|Signed||23 April (O.S.)/3 May (N.S.) 1660|
|Parties|| Polish-Lithuanian Commonwealth|
Holy Roman Empire
The Treaty or Peace of Oliva of 23 April (OS)/3 May (NS) 1660 (Polish: Pokój Oliwski, Swedish: Freden i Oliva, German: Vertrag von Oliva) was one of the peace treaties ending the Second Northern War (1655-1660). The Treaty of Oliva, the Treaty of Copenhagen in the same year, and the Treaty of Cardis in the following year marked the high point of the Swedish Empire.
At Oliva (Oliwa), Poland, peace was made between Sweden, the Polish-Lithuanian Commonwealth, the Habsburgs and Brandenburg-Prussia. Sweden was accepted as sovereign in Swedish Livonia, Brandenburg was accepted as sovereign in Ducal Prussia and John II Casimir Vasa withdrew his claims to the Swedish throne but was to retain the title of a hereditary Swedish king for life. All occupied territories were restored to their prewar sovereigns. Catholics in Livonia and Prussia were granted religious freedom.
The signatories were the Habsburg Holy Roman Emperor Leopold I, Elector Frederick William I of Brandenburg and King John II Casimir Vasa of Poland. Magnus Gabriel de la Gardie, the head of the Swedish delegation and the minor regency, signed on behalf of his nephew, King Charles XI of Sweden, who was still a minor.
During the Second Northern War, Poland-Lithuania and Sweden had been engaged in a ravaging war since 1655 and both wanted peace, in order to attend to their remaining enemies, Russia and Denmark respectively. In addition, the politically ambitious Polish queen Marie Louise Gonzaga, who had great influence over both the Polish king and Polish parliament (the Sejm), wanted a peace with Sweden because she wanted a son of her close relative, the French Louis II de Bourbon, Prince de Condé, to be elected as successor to the Polish throne. This could only be achieved with the consent of France and its ally Sweden.
On the other hand, the Danish and Dutch envoys, as well as those of the Holy Roman Empire and Brandenburg, did what they could to derail the proceedings. Their goal was assisted by the drawn-out formalities which always took place at negotiations of this age. Several months elapsed before the actual peace negotiations could begin, on 7 January 1660 (old style). Even then, so many hostile words were written in the documents being exchanged by the two parties that the head negotiator, French ambassador Antoine de Lombres, found himself having to expurgate long sections which otherwise would have caused offense.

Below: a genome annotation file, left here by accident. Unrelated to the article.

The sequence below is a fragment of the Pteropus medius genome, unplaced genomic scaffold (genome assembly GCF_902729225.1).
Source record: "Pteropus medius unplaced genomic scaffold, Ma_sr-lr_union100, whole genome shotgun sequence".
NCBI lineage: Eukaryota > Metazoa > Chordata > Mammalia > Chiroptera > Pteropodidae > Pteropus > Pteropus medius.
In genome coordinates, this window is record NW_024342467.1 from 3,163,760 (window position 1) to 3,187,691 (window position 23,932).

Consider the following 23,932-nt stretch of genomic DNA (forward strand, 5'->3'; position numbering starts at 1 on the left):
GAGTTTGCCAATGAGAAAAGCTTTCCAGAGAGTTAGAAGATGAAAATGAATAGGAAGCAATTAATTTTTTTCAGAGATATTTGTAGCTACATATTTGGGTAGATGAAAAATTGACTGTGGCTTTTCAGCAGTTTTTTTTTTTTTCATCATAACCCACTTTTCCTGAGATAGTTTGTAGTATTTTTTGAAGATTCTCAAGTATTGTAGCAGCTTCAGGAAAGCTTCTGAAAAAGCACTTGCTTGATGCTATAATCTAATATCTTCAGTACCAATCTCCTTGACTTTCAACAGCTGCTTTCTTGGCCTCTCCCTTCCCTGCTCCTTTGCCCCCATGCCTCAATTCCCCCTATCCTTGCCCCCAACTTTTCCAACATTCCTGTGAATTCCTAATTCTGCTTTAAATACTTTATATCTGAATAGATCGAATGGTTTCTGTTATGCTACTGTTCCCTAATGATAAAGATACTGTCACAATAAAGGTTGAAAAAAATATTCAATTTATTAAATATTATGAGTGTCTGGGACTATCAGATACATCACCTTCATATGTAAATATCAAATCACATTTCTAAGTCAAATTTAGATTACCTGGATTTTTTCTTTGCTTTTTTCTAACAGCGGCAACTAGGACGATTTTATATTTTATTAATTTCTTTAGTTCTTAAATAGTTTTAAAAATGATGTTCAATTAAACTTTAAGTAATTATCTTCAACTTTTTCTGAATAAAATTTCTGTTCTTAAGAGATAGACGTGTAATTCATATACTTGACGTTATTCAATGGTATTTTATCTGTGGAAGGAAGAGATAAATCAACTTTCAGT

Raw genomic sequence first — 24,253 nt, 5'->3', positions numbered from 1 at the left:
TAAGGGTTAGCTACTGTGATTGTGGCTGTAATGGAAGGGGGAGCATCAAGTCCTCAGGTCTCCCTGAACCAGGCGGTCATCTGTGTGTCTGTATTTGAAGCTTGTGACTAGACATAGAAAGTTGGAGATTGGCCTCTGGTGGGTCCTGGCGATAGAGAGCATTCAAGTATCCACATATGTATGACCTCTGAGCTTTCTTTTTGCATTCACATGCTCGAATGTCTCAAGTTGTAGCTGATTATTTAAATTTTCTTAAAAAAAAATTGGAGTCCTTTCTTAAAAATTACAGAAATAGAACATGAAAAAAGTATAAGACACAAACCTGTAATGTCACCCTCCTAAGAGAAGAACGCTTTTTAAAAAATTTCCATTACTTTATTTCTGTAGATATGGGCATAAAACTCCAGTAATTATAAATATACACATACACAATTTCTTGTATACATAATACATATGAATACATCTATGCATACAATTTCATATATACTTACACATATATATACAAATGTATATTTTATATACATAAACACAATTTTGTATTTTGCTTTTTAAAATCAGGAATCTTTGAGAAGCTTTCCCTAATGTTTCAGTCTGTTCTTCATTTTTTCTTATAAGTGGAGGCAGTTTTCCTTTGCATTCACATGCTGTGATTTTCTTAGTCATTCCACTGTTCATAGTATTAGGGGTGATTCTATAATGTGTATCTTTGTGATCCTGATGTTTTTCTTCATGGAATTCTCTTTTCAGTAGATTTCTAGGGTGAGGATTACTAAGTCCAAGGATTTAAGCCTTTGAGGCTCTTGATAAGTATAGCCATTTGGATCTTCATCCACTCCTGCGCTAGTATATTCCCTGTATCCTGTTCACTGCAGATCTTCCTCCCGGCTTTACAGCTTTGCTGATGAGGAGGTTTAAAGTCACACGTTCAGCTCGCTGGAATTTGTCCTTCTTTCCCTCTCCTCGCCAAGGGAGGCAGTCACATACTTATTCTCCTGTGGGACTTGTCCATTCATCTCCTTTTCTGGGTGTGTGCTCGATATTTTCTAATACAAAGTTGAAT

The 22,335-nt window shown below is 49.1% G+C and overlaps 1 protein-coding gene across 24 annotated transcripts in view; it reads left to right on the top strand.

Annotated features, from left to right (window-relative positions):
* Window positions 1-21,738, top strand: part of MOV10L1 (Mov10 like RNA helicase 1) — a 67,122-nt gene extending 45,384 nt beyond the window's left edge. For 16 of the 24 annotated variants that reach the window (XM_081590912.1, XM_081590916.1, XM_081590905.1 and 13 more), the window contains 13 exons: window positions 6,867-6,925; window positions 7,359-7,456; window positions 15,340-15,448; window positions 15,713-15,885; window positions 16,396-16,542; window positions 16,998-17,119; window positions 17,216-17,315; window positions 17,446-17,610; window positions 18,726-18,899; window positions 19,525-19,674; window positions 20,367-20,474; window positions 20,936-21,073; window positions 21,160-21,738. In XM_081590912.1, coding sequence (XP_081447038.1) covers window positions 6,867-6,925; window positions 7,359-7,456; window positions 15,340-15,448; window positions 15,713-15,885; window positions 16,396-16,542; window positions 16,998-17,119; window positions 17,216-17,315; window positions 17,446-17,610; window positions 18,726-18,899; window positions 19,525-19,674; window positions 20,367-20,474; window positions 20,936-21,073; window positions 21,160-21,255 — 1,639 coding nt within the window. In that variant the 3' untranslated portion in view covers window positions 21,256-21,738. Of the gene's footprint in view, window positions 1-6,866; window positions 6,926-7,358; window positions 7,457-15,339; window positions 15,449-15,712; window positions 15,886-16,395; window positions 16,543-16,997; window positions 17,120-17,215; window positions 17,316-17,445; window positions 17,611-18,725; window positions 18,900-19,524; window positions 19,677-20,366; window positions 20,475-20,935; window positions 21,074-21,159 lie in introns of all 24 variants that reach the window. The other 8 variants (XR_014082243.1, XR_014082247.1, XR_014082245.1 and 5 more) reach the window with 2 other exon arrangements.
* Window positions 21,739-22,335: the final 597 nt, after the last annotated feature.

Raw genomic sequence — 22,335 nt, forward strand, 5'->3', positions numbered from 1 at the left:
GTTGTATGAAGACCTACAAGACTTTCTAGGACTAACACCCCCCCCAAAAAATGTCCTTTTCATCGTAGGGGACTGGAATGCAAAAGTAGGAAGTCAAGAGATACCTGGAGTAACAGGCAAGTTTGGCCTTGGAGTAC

A Polish contingent headed by the archbishop of Gniezno wanted the war to continue in order to expel the exhausted Swedish forces in Livonia. The Danish delegates demanded Poland conclude a treaty together with Denmark; the Poles, however, did not want to tie themselves to the outcome of the poor Danish fortunes of war against Sweden. Austria, which wished to drive Sweden out of Germany through continued warfare, promised Poland reinforcements, but Austrian intentions were treated with suspicion and the Polish Senate demurred. Even Frederick William, Elector of Brandenburg offered assistance to Poland to continue the war, with the hope of conquering Swedish Pomerania.
France, which in practice was governed by Cardinal Mazarin, wanted a continued Swedish presence in Germany to counterbalance Austria and Spain, which were traditional enemies of France. France also feared that a continued war would increase Austria's influence in Germany and Poland. The Austrian and Brandenburgian intrusion into Swedish Pomerania was considered a breach of the Peace of Westphalia, which France was under the obligation to prosecute. France therefore threatened to contribute an army of 30,000 soldiers to the Swedish cause unless a treaty between Sweden and Brandenburg was concluded before February 1660.
Negotiations had begun in Toru? (Thorn) in autumn of 1659. The Polish delegation later moved to Gda?sk, and the Swedish delegation made the Baltic town of Sopot (Zoppot) its base. When news of the death of King Charles X of Sweden arrived, Poland, Austria, and Brandenburg began to increase their demands. A new French threat of assistance to Sweden, however, finally made Poland give in. The treaty was signed in the monastery of Oliwa on 23 April 1660.
The treaty had John II Casimir renounce his claims to the Swedish crown, which his father Sigismund III Vasa had lost in 1599. Poland also formally ceded to Sweden Livonia and the city of Riga, which had been under Swedish control since the 1620s. The treaty settled conflicts between Sweden and Poland left standing since the War against Sigismund (1598-1599), the Polish-Swedish War (1600-1629) and the Northern Wars (1655-1660).
The Hohenzollern dynasty of Brandenburg was also confirmed as independent and sovereign in the Duchy of Prussia. It had previously held the territory as a fief of Poland. If the Hohenzollern dynasty became extinct in the male line in Prussia, the territory was to revert to the Polish crown.
The treaty was achieved by Brandenburg's diplomat, Christoph Caspar von Blumenthal, on the first diplomatic mission of his career.